Painting 1921 is a large gouache painting on wood by the French artist Albert Gleizes. A series of abstract forms and shapes in various colours are layered in the middle of the image. The composition is centred on a black shape, which shares some organic features with the blue cloud-like form directly behind it and the orange and black striped shape to the right. There is a strong diagonal and vertical movement created by the angles at which some of the forms have been painted. The simple background of the painting, divided into bands of solid colours (blue and teal), helps to fix the composition. The palette is meticulously balanced, with the warm oranges, rich blue and teal contrasting with the paler tones of white, light pink and sandy yellow. Several colours, most notably blue and black, have been used in two separate forms; this sets up a series of echoes and brings cohesion to the image. Gleizes has signed and dated the work in the bottom right corner.
It is uncertain as to where Gleizes painted this image, although from 1920 he used the studio of Jacques Villon Duchamp (1876–1918) in Puteaux, Paris. The gouache has been applied smoothly and the direction of application is visible in many of the larger flat shapes. The white of the ground is visible at the edges of the painting. Gleizes characteristically made several preliminary sketches, often in gouache, before creating a final painting. A small gouache study for Painting, signed and dated 1920, was sold at Sotheby’s on 26 March 1980 (lot 268) and another image entitled Composition was sold at Christie’s on 30 June 1981 (lot 130), although it is unclear if the latter was the same work.
This image has had several titles, including Abstraction, Composition (Tableau) and Composition Picture. Its abstracted shapes may constitute multiple layered portraits of the artist’s wife, as suggested by art historian Daniel Robbins in 1975:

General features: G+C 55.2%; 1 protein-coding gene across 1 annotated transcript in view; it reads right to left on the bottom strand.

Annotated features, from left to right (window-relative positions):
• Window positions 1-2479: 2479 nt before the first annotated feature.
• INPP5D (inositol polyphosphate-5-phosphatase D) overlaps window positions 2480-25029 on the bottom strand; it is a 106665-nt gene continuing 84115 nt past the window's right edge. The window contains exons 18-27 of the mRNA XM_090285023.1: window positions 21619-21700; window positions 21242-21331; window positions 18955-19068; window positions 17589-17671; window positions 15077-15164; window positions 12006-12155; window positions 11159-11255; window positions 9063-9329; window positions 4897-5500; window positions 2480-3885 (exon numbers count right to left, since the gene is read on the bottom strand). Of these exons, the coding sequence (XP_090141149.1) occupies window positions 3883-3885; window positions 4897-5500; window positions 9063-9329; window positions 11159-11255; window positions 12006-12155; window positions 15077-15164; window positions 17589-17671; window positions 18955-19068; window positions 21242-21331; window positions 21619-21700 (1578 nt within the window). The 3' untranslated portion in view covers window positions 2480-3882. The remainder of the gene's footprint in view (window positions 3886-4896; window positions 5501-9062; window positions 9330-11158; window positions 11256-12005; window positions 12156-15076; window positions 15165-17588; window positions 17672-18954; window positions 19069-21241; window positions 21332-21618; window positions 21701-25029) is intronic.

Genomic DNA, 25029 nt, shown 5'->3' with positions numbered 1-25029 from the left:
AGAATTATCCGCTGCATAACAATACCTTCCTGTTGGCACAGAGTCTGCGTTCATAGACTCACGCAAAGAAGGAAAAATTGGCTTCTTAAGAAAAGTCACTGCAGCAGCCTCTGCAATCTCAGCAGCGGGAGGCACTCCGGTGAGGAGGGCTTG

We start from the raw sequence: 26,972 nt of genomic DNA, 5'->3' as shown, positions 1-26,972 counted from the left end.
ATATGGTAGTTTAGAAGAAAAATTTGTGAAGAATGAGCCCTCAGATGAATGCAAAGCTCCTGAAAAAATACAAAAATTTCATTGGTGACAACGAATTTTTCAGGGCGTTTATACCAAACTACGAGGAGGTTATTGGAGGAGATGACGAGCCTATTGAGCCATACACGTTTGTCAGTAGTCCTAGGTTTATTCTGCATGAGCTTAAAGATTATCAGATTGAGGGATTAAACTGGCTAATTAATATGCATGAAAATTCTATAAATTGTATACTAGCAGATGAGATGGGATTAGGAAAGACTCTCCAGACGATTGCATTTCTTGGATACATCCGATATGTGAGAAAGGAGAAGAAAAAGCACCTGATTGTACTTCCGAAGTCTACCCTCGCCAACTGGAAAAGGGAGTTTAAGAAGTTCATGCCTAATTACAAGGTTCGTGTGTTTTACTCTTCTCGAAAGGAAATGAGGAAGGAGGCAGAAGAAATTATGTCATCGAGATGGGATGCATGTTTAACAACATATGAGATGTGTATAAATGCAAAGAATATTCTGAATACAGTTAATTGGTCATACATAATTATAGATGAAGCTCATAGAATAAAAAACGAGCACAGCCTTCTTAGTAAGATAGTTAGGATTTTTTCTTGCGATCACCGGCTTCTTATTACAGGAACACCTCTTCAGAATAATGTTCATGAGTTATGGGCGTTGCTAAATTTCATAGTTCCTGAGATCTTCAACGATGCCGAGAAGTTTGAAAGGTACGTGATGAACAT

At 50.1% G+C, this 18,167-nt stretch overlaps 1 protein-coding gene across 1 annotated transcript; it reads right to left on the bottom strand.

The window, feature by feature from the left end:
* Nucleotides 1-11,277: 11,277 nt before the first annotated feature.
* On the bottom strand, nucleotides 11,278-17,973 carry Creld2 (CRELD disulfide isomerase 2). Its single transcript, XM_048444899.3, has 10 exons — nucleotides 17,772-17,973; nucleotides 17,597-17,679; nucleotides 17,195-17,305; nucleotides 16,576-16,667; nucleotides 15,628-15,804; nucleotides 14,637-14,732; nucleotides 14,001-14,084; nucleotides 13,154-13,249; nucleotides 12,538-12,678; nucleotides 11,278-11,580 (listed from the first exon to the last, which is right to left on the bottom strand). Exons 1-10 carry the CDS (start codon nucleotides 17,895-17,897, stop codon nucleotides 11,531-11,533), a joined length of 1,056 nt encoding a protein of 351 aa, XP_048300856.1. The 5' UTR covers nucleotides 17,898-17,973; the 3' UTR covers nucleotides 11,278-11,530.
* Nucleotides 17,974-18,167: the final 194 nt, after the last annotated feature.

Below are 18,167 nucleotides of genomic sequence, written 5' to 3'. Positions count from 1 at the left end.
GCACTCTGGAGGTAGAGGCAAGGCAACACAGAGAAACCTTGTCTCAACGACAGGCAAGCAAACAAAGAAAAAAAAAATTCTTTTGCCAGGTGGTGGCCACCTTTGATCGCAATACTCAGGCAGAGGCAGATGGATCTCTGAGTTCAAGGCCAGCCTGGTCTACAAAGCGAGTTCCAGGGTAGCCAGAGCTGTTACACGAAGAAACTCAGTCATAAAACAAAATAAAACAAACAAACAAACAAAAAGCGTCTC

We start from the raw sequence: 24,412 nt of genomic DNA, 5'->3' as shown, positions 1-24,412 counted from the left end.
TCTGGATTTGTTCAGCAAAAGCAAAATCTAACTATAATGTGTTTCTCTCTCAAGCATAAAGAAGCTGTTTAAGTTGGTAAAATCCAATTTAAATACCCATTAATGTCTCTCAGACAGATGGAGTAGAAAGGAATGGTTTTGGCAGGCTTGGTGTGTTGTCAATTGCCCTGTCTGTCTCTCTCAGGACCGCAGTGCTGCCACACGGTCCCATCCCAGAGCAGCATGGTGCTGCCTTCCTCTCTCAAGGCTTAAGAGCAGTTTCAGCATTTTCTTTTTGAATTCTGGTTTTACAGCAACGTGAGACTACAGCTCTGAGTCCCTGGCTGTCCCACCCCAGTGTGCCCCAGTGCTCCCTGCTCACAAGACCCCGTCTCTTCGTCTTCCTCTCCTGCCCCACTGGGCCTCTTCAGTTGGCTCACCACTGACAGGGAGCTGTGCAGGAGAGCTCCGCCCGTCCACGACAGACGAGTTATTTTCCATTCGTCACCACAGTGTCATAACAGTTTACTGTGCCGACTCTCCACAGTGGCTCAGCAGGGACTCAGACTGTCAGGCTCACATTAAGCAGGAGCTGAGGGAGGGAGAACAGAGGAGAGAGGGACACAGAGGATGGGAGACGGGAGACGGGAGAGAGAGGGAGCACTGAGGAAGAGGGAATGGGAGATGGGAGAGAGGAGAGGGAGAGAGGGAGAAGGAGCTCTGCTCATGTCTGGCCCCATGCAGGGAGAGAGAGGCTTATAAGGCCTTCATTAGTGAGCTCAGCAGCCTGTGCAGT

You are quite correct to see a female head in the image. I am sure it is a portrait, and moreover that it is based on Mme Gleizes in a very chic hat. The central image is frontal: a sort of cloche with a foll, a scarf, very like the hats Mme Gleizes still loved to war only a few years ago. The 2nd concentric set is the head again, closer, and the 3rd of course gives an idea of the hair concealed in the hat.
(Quoted in Ronald Alley, Catalogue of the Tate Gallery’s Collection of Modern Art other than Works by British Artists, London 1981, p.289.)
The use of layered planes of colour connects to Gleizes’s ideas about the importance of ‘translation’ and ‘rotation’. As the artist stated in 1937, ‘translation represented an unfolding of planes as seen against a square on the surface of a painting; rotation occurred when these planes began to shift around a central point’ (quoted in Helen Topliss, ‘Anne Dangar at Moly-Sabata: Tradition and Innovation’, undated, http://www.nga.gov.au/dangar/index.cfm#_ftn5, accessed 20 May 2016).
Painting indicates the evolution of Gleizes’s earlier cubist style towards a more austere form of abstraction. Art historian Christopher Green has noted that ‘between 1920 and 1925 [Gleizes] took cubist synthesis towards a level of “purity” beyond Orphism, intent on leading a return to what he believed were the fundamental compositional principles of French wall painting in the thirteenth century’ (Green 2003, p.34). In 1924 Gleizes codified these theories in his book Les Peintures et ses lois, ce qui devait sortir du Cubisme, explaining that ‘one-point perspective had forced painting to become static’, whereas in medieval art ‘there was greater movement and rhythm’ (quoted in Topliss, undated, accessed 20 May 2016). Painting shows a very shallow picture plane and a dramatic break from earlier, more typically cubist paintings by Gleizes, for instance his Portrait of Jacques Nayral 1911 (Tate T02410).
Works such as Painting also show Gleizes’s interest in the synthetic cubist idea of a pictorial reality built up through a synthesis of patterns and layers. However, they also evidence the emergence of a very personal and austere aesthetic based on individual theoretical pursuits and a growing spirituality. Gleizes is largely associated with ‘Salon Cubists’ Jean Metzinger and Robert Delaunay, but he also had ties with dada artists including Marcel Duchamp. The art historian Philip Cooper has pointed out that Gleizes’s paintings of the early 1920s ‘have a strong stylistic resemblance’ to those of the cubist painter Juan Gris (Philip Cooper, Cubism, London 2002, p.58). Painting was exhibited in 1964 as part of the touring retrospective Albert Gleizes 1881–1953, at venues in New York, Paris and Dortmund.
Daniel Robbins, Albert Gleizes 1881–1953, exhibition catalogue, Solomon R. Guggenheim Museum, New York 1964, https://archive.org/stream/albertgleizes1881robb#page/n3/mode/2up, accessed 28 May 2016, reproduced p.91.
Douglas Cooper, The Cubist Epoch, London 1994.
Christopher Green, Art in France 1900–1940, New Haven 2003, reproduced p.3.
Supported by Christie’s.